The Flint River has for many years supported a productive smallmouth bass fishery. It breaks my heart to learn that corroded pipes have reportedly poisoned Flint, Michigan drinking water pulled from the very river my good friend Ed Roden and I floated this past fishing season. There will be those that root cause the issue’s concerns, but for this forum I encourage kayak and fly anglers to consider donating to the needs of the community as they grieve real impacts to life and home. You can find information on how to contribute at the bottom of this article.
Over the years, I had probably made a quick glance below I-75 to the Flint River a hundred times or more on my way up to more fabled waters a bit further north. However, my mis-informed perception of this fishery shouldn’t have been made so hastily even considering the close proximity to the nearly 4 million people residing in the Flint and Metropolitan Detroit area just to the south of the river.
The Flint is a wide, smooth flowing river with a bottom substrate that ranges from sand to cobble to breathing pockets of underwater grass beds. The depth in the stretch we fished varied from knee-deep to holes that were clearly over the head of the wading angler. We floated a five-hour stretch of river that began at a small township park to a take-out at an established access lot. Ed cruised the river in the Hobie Pro Angler 12 and I paddled a Jackson Kilroy. Skittering a small foam cone-shaped topwater fly, it didn’t take Ed long after launching before he hooked up with a nice smallmouth.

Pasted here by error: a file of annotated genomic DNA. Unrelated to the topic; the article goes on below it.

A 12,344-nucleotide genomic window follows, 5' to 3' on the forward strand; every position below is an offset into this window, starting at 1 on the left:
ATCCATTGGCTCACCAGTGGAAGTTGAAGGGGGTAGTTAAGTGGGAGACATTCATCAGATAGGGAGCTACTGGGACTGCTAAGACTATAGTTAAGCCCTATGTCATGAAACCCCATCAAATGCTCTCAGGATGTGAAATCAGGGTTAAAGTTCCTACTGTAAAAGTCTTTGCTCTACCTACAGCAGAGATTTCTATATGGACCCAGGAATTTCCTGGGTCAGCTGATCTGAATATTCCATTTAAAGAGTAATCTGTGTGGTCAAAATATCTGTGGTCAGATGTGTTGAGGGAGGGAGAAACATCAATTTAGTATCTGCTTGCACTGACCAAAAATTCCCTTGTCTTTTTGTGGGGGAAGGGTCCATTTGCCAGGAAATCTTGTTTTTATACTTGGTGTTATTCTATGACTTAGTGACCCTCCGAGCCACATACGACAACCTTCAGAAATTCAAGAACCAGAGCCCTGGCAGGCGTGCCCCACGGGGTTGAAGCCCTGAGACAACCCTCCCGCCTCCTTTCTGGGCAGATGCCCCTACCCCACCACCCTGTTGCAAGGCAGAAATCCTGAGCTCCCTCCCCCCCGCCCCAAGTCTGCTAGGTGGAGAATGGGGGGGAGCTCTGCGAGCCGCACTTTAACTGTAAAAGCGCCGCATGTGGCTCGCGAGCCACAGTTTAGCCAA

On a float just north of a large metropolitan area, you’ll of course encounter an occasional business or two along the banks, but I was surprised at how the river cut through mostly secluded forest that made for a pleasant fishing trip. Smallmouth bass are generally considered a species that have a low tolerance to pollutants in the water. The clarity of the stretch we floated varied from gin clear to slightly stained which seemed typical of good smallmouth water I’ve fished elsewhere.
We had a successful day, landing eight smallies between us in the 12-15″ range with Ed landing six of those caught. The Flint River smallmouth fed from the middle of the afternoon all the way through dusk. It was a great trip and I look forward to another float on this river someday in the near future.
I love the textured like pattern on the smallmouth bass species. The Flint River smallies also had a beautiful hue of light blue on their lower jaw. And so, amidst the sad news surrounding the Flint River community, I hope the history of a quality smallmouth bass fishery can serve as an example of why this watershed remains a valuable treasure to conserve and visit in Southeast Michigan.
If you’d like to consider helping the residents who are suffering a devastating health concern from lead poisoned water, reportedly stemming from corroding pipes, donations can be made to United Way of Genesee County, Michigan at the following link: UnitedWayGenesee.org . When on website, click the “GIVE” button, and then there’s an option to support the Flint Water Fund. You may also call 810-232-8121 for details. I have donated in the amount I normally reserve for spending on myself from my current paycheck. I challenge you to also give to the desperate needs of Flint, Michigan residents.
Copyright 2016 by icastinayak.com. All rights reserved